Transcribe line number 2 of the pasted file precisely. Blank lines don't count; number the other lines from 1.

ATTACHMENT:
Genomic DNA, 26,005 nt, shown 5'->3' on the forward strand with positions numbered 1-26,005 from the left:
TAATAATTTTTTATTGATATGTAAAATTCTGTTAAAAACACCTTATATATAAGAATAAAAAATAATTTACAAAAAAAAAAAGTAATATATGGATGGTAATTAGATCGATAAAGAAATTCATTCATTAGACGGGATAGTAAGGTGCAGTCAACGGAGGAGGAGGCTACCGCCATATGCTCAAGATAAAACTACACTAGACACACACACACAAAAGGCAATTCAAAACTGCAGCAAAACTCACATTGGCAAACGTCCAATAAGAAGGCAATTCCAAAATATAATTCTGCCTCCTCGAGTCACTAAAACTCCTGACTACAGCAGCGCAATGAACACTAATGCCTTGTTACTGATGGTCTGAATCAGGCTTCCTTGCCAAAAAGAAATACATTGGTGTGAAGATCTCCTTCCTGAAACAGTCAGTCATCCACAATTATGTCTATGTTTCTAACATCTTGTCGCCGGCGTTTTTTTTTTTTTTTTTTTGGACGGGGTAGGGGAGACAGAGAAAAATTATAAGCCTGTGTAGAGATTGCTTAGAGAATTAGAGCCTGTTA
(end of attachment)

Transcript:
TAATAATTTTTTATTGATATGTAAAATTCTGTTAAAAACACCTTATATATAAGAATAAAAAATAATTTACAAAAAAAAAAAGTAATATATGGATGGTAATTAGATCGATAAAGAAATTCATTCATTAGACGGGATAGTAAGGTGCAGTCAACGGAGGAGGAGGCTACCGCCATATGCTCAAGATAAAACTACACTAGACACACACACACAAAAGGCAATTCAAAACTGCAGCAAAACTCACATTGGCAAACGTCCAATAAGAAGGCAATTCCAAAATATAATTCTGCCTCCTCGAGTCACTAAAACTCCTGACTACAGCAGCGCAATGAACACTAATGCCTTGTTACTGATGGTCTGAATCAGGCTTCCTTGCCAAAAAGAAATACATTGGTGTGAAGATCTCCTTCCTGAAACAGTCAGTCATCCACAATTATGTCTATGTTTCTAACATCTTGTCGCCGGCGTTTTTTTTTTTTTTTTTTTGGACGGGGTAGGGGAGACAGAGAAAAATTATAAGCCTGTGTAGAGATTGCTTAGAGAATTAGAGCCTGTTA